Despite its brevity, The White Crow is a quite outstanding piece of music. The way that Ilan Eshkeri manages to re-imagine some of the world’s great ballet music, and capture its essence in an original dramatic score about one of its most revered interpreters, is really excellent, and the way those ideas are brought to life by the featured performances of Batiashvili and Mazmanishvili is just sublime. Anyone whose musical tastes run towards the overtly classical will find themselves enraptured by the luxurious sound of this score; as I am one of those people, I have had this on repeat for days. It’s one of the most unexpected under-the-radar gems of 2019 so far.

Buy the White Crow soundtrack from the Movie Music UK Store

Track Listing:

  • Trans-Siberian Express (0:53)
  • Paris (2:34)
  • Laurencia – Pas de Six: Wedding Dance (written by Alexander Krein) (1:42)
  • La Sainte-Chapelle (2:16)
  • Swan Lake, Op. 20 – Pas de Trois: Andante Sostenuto (written by Pyotr Ilyich Tchaikovsky) (2:07)
  • Ufa (0:52)
  • La Bayadère – Third Shade Variation (written by Ludwig Minkus) (1:30)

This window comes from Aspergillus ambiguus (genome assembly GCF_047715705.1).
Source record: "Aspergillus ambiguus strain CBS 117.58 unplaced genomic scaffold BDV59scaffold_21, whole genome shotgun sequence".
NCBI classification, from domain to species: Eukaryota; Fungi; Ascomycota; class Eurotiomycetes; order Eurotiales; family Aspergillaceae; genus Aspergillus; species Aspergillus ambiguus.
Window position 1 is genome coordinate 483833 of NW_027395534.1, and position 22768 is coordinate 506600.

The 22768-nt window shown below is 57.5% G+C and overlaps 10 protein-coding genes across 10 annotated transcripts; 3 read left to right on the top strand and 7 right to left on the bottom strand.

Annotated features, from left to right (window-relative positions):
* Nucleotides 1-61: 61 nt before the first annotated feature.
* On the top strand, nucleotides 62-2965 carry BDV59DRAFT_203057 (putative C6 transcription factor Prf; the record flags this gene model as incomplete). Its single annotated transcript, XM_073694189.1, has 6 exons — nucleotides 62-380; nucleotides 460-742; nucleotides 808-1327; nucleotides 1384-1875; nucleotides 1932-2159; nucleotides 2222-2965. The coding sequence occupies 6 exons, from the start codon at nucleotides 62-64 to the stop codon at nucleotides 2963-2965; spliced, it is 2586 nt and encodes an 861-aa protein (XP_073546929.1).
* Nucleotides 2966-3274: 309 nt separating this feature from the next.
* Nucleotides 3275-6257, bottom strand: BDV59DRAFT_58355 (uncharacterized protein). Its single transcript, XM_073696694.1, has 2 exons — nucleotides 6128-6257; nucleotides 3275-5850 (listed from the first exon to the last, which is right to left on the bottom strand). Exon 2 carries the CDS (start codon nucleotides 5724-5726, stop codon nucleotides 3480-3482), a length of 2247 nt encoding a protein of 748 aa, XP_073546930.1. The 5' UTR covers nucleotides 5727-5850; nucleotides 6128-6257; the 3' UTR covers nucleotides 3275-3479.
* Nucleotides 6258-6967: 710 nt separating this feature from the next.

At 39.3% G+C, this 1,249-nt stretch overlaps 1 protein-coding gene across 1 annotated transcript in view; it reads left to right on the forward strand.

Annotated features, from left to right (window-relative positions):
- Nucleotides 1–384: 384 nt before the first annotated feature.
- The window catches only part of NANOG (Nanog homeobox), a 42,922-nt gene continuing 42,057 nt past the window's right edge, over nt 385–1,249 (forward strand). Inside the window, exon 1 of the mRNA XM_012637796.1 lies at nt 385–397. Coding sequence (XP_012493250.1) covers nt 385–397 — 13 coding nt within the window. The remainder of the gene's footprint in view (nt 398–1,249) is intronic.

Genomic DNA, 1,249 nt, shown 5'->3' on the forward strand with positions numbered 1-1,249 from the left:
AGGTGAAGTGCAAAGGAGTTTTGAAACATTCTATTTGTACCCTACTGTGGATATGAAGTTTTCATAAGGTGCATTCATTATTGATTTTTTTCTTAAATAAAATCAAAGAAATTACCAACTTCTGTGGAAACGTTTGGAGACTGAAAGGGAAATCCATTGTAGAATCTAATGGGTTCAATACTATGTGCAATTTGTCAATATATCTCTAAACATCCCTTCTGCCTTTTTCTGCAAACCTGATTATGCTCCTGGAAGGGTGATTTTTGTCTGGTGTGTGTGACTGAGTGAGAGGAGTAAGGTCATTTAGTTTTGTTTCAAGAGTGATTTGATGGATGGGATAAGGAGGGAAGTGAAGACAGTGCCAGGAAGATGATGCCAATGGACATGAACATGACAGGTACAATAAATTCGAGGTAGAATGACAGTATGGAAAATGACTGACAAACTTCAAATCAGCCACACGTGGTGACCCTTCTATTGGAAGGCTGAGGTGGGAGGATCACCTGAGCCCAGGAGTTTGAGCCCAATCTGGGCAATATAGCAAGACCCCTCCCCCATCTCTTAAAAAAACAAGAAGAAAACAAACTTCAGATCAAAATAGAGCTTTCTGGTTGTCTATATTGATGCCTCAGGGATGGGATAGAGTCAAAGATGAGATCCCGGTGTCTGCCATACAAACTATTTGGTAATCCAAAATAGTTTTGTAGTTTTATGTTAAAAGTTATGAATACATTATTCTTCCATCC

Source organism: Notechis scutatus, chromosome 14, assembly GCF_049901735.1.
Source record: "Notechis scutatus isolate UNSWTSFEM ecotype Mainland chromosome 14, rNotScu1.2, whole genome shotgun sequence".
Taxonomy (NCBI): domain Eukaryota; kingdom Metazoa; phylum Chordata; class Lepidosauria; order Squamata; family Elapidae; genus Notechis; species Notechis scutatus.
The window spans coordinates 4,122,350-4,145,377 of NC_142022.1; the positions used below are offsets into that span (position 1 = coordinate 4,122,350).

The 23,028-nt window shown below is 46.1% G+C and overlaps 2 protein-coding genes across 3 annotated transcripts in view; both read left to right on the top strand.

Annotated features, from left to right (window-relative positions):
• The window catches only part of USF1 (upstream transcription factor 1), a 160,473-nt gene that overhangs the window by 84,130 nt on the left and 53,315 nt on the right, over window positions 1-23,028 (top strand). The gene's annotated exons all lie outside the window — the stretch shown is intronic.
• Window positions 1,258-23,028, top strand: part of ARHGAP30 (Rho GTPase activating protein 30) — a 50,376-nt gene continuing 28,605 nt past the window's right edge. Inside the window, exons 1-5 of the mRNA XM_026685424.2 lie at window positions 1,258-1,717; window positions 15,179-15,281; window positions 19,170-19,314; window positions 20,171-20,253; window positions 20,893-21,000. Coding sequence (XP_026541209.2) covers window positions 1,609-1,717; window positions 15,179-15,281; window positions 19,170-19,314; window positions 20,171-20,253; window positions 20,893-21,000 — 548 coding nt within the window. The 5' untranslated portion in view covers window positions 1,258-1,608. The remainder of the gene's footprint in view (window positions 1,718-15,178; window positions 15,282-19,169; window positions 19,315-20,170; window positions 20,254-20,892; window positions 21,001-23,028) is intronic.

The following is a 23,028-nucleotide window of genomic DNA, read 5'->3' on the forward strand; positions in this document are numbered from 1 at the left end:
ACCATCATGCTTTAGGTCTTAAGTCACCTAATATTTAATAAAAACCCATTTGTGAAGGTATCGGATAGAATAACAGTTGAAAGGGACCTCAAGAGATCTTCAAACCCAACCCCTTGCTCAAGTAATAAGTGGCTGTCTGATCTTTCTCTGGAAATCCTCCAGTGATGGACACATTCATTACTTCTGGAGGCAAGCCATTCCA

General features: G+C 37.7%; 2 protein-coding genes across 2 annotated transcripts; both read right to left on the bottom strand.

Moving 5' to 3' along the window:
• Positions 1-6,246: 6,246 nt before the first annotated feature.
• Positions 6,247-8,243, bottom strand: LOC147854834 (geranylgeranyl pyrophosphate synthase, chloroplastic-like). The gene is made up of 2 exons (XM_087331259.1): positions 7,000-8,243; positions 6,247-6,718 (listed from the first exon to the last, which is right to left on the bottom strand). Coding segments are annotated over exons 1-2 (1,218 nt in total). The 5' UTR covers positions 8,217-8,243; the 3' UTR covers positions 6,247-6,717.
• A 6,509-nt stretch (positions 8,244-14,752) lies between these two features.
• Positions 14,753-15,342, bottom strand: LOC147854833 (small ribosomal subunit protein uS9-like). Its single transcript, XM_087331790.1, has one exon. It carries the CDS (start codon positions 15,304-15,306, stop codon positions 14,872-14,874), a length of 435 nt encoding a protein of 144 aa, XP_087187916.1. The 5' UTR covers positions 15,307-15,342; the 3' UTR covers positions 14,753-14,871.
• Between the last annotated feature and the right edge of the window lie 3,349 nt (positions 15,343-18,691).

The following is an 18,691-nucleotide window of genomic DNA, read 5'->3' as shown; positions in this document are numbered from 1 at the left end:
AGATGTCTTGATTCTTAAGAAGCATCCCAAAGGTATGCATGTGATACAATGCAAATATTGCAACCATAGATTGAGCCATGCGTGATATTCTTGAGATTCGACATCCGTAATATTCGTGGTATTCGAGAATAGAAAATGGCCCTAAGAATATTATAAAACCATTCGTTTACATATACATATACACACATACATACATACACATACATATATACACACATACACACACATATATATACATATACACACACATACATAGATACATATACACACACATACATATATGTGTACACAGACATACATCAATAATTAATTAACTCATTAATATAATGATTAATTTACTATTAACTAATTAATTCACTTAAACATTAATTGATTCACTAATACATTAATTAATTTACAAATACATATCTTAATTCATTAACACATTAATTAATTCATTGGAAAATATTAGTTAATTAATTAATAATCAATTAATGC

• Leningrad (1:22)
  • Nureyev (4:21)
  • La Bayadère – Solor Variation (written by Ludwig Minkus) (1:03)
  • The Prodigal Son (0:54)
  • Swan Lake, Op. 20 – Pas de Deux: Coda (written by Pyotr Ilyich Tchaikovsky) (1:41)
  • Le Bourget (6:22)
  • Bashkirian Folk Dance (traditional, performed by Danny Driver) (1:33)
  • The White Crow (written by Pyotr Ilyich Tchaikovsky) (4:50)

Running Time: 34 minutes 06 seconds

Deutsche Grammophon 0289-483-5865-6 (2019)

Music composed by Ilan Eshkeri. Conducted by Andy Brown. Performed by the London Metropolitan Orchestra. Orchestrations by Jessica Dannheisser. Featured musical soloists Lisa Batiashvili and Dudana Mazmanishvili. Recorded and mixed by Stephen McLaughlin. Edited by Poppy Kavanagh. Album produced by Ilan Eshkeri and Stephen McLaughlin.

  1. May 25, 2019 at 7:27 am

    The music for the “end credits” of the movie White Crow is exquisite. The last track you speak of “White Crow” by Tchaikovsky doesn’t seem to be the actual “end credits” music. Am I mistaken that the “end credits” music is not on the sound track? I really would like to know. If you can give me an answer, I would be most appreciative. Thank you.